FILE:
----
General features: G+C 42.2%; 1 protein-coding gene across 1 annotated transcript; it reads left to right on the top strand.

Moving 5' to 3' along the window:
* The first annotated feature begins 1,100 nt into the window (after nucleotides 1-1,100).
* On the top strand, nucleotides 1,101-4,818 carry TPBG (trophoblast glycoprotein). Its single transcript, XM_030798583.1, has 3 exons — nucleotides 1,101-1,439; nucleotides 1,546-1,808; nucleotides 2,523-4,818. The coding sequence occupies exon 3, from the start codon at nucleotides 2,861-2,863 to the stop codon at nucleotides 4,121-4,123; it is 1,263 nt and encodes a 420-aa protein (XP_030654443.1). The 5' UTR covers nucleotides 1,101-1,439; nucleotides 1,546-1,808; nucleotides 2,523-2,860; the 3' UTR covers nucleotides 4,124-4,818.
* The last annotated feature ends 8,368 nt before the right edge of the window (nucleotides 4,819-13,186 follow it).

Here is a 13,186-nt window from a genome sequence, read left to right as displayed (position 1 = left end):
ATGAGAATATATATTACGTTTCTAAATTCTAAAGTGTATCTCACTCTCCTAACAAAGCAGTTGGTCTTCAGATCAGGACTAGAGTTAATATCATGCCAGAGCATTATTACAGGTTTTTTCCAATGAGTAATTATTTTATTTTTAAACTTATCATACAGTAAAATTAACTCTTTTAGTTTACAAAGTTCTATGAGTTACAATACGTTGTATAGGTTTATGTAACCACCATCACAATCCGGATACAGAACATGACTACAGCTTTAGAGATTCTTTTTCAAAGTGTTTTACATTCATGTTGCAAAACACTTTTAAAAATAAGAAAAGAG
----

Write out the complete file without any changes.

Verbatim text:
General features: G+C 42.2%; 1 protein-coding gene across 1 annotated transcript; it reads left to right on the top strand.

Moving 5' to 3' along the window:
* The first annotated feature begins 1,100 nt into the window (after nucleotides 1-1,100).
* On the top strand, nucleotides 1,101-4,818 carry TPBG (trophoblast glycoprotein). Its single transcript, XM_030798583.1, has 3 exons — nucleotides 1,101-1,439; nucleotides 1,546-1,808; nucleotides 2,523-4,818. The coding sequence occupies exon 3, from the start codon at nucleotides 2,861-2,863 to the stop codon at nucleotides 4,121-4,123; it is 1,263 nt and encodes a 420-aa protein (XP_030654443.1). The 5' UTR covers nucleotides 1,101-1,439; nucleotides 1,546-1,808; nucleotides 2,523-2,860; the 3' UTR covers nucleotides 4,124-4,818.
* The last annotated feature ends 8,368 nt before the right edge of the window (nucleotides 4,819-13,186 follow it).

Here is a 13,186-nt window from a genome sequence, read left to right as displayed (position 1 = left end):
ATGAGAATATATATTACGTTTCTAAATTCTAAAGTGTATCTCACTCTCCTAACAAAGCAGTTGGTCTTCAGATCAGGACTAGAGTTAATATCATGCCAGAGCATTATTACAGGTTTTTTCCAATGAGTAATTATTTTATTTTTAAACTTATCATACAGTAAAATTAACTCTTTTAGTTTACAAAGTTCTATGAGTTACAATACGTTGTATAGGTTTATGTAACCACCATCACAATCCGGATACAGAACATGACTACAGCTTTAGAGATTCTTTTTCAAAGTGTTTTACATTCATGTTGCAAAACACTTTTAAAAATAAGAAAAGAG